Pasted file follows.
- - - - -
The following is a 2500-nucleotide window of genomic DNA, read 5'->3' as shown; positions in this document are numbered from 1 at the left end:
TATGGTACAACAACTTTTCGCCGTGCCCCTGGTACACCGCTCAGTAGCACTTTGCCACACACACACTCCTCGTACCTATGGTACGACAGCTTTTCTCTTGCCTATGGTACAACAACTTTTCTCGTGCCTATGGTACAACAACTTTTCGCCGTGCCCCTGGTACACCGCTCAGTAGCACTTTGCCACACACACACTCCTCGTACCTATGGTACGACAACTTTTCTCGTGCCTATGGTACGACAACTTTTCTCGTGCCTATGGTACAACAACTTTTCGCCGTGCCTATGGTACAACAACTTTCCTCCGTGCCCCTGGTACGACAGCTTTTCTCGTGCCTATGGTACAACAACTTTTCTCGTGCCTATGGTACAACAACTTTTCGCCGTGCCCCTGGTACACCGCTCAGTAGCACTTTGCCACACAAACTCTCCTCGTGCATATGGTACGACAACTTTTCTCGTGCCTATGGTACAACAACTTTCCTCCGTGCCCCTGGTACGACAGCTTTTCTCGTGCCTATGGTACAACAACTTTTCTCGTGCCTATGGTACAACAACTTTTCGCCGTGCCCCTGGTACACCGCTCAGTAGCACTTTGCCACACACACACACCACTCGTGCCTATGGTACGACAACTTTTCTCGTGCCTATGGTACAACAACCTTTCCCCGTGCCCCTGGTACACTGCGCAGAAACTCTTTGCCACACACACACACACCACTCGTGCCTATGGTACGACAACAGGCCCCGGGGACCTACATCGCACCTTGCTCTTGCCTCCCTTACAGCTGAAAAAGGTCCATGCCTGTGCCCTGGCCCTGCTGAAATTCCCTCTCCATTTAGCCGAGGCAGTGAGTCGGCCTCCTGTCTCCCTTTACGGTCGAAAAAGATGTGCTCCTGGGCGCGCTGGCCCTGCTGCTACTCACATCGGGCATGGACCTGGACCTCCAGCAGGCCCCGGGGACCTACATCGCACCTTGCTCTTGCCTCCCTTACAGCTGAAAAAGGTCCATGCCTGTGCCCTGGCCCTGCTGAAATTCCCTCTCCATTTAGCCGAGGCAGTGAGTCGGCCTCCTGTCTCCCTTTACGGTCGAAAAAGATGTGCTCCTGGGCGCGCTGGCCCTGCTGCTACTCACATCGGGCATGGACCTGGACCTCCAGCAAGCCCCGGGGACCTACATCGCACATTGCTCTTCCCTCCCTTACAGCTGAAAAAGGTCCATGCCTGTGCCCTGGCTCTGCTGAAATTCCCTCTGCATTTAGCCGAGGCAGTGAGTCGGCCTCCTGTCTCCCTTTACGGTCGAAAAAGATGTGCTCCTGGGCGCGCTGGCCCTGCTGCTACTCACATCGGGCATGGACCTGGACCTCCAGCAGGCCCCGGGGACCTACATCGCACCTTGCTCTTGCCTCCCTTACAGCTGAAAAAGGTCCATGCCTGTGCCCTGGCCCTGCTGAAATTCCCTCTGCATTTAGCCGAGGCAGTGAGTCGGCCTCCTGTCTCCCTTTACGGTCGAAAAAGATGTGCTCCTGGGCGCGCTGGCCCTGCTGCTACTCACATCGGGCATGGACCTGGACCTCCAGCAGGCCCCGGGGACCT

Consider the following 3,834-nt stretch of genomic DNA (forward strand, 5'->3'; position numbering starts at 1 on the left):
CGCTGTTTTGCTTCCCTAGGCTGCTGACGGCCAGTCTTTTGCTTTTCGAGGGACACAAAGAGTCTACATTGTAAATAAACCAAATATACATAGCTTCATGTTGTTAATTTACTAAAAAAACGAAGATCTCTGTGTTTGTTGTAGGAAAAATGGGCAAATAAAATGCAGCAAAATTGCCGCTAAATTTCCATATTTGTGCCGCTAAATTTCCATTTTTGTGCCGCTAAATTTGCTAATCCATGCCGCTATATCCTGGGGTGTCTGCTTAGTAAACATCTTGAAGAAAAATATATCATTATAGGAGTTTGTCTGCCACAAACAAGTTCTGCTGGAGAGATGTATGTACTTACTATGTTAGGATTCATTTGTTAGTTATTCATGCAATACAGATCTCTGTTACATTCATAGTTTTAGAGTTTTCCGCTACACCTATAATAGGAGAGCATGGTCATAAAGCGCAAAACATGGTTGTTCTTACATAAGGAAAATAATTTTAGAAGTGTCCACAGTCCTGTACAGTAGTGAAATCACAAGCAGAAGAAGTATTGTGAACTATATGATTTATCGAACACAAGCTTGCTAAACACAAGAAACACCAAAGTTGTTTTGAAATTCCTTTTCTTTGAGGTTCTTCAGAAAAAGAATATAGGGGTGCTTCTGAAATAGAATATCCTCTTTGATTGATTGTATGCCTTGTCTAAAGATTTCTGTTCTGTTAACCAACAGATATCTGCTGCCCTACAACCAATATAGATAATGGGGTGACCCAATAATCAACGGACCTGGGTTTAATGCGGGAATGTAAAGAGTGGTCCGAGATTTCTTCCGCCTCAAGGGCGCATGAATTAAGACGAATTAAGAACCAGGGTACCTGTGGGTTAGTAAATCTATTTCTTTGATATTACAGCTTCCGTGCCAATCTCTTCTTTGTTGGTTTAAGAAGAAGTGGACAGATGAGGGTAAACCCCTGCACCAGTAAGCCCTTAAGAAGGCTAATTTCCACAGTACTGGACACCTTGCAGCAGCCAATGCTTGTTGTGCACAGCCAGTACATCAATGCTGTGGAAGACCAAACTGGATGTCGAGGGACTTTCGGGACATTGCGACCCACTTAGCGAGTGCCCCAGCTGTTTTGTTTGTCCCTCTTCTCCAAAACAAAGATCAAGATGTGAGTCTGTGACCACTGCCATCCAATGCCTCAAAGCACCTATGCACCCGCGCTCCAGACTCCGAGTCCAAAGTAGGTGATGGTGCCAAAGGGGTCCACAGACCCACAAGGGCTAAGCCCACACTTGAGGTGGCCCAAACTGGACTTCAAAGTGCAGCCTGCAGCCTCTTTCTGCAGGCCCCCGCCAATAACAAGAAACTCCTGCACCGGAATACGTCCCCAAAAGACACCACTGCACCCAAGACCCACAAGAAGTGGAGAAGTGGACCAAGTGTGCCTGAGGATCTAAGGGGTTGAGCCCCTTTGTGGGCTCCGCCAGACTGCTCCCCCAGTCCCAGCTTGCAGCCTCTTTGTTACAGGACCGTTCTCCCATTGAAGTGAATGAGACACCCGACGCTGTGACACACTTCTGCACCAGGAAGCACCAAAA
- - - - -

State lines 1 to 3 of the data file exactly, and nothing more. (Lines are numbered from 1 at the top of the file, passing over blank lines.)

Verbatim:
The following is a 2500-nucleotide window of genomic DNA, read 5'->3' as shown; positions in this document are numbered from 1 at the left end:
TATGGTACAACAACTTTTCGCCGTGCCCCTGGTACACCGCTCAGTAGCACTTTGCCACACACACACTCCTCGTACCTATGGTACGACAGCTTTTCTCTTGCCTATGGTACAACAACTTTTCTCGTGCCTATGGTACAACAACTTTTCGCCGTGCCCCTGGTACACCGCTCAGTAGCACTTTGCCACACACACACTCCTCGTACCTATGGTACGACAACTTTTCTCGTGCCTATGGTACGACAACTTTTCTCGTGCCTATGGTACAACAACTTTTCGCCGTGCCTATGGTACAACAACTTTCCTCCGTGCCCCTGGTACGACAGCTTTTCTCGTGCCTATGGTACAACAACTTTTCTCGTGCCTATGGTACAACAACTTTTCGCCGTGCCCCTGGTACACCGCTCAGTAGCACTTTGCCACACAAACTCTCCTCGTGCATATGGTACGACAACTTTTCTCGTGCCTATGGTACAACAACTTTCCTCCGTGCCCCTGGTACGACAGCTTTTCTCGTGCCTATGGTACAACAACTTTTCTCGTGCCTATGGTACAACAACTTTTCGCCGTGCCCCTGGTACACCGCTCAGTAGCACTTTGCCACACACACACACCACTCGTGCCTATGGTACGACAACTTTTCTCGTGCCTATGGTACAACAACCTTTCCCCGTGCCCCTGGTACACTGCGCAGAAACTCTTTGCCACACACACACACACCACTCGTGCCTATGGTACGACAACAGGCCCCGGGGACCTACATCGCACCTTGCTCTTGCCTCCCTTACAGCTGAAAAAGGTCCATGCCTGTGCCCTGGCCCTGCTGAAATTCCCTCTCCATTTAGCCGAGGCAGTGAGTCGGCCTCCTGTCTCCCTTTACGGTCGAAAAAGATGTGCTCCTGGGCGCGCTGGCCCTGCTGCTACTCACATCGGGCATGGACCTGGACCTCCAGCAGGCCCCGGGGACCTACATCGCACCTTGCTCTTGCCTCCCTTACAGCTGAAAAAGGTCCATGCCTGTGCCCTGGCCCTGCTGAAATTCCCTCTCCATTTAGCCGAGGCAGTGAGTCGGCCTCCTGTCTCCCTTTACGGTCGAAAAAGATGTGCTCCTGGGCGCGCTGGCCCTGCTGCTACTCACATCGGGCATGGACCTGGACCTCCAGCAAGCCCCGGGGACCTACATCGCACATTGCTCTTCCCTCCCTTACAGCTGAAAAAGGTCCATGCCTGTGCCCTGGCTCTGCTGAAATTCCCTCTGCATTTAGCCGAGGCAGTGAGTCGGCCTCCTGTCTCCCTTTACGGTCGAAAAAGATGTGCTCCTGGGCGCGCTGGCCCTGCTGCTACTCACATCGGGCATGGACCTGGACCTCCAGCAGGCCCCGGGGACCTACATCGCACCTTGCTCTTGCCTCCCTTACAGCTGAAAAAGGTCCATGCCTGTGCCCTGGCCCTGCTGAAATTCCCTCTGCATTTAGCCGAGGCAGTGAGTCGGCCTCCTGTCTCCCTTTACGGTCGAAAAAGATGTGCTCCTGGGCGCGCTGGCCCTGCTGCTACTCACATCGGGCATGGACCTGGACCTCCAGCAGGCCCCGGGGACCT

Consider the following 3,834-nt stretch of genomic DNA (forward strand, 5'->3'; position numbering starts at 1 on the left):